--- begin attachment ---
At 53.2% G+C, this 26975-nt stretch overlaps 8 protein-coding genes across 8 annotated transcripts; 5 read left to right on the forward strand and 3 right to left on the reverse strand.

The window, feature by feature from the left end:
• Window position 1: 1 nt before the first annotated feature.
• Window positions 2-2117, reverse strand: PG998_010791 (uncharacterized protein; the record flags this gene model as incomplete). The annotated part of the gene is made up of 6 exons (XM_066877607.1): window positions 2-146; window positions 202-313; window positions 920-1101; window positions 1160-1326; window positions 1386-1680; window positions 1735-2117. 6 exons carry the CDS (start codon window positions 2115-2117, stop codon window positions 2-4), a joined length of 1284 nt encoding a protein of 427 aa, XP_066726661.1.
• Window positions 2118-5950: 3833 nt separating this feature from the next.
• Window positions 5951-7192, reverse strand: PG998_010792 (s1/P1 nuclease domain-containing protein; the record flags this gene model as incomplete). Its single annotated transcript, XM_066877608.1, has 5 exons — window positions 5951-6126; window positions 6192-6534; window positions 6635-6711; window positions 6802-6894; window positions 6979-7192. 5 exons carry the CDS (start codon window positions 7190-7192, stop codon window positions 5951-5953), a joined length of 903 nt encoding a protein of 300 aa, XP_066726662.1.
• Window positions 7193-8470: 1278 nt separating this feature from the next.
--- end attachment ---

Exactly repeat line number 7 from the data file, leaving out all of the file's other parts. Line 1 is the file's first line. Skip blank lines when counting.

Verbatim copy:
• Window positions 7193-8470: 1278 nt separating this feature from the next.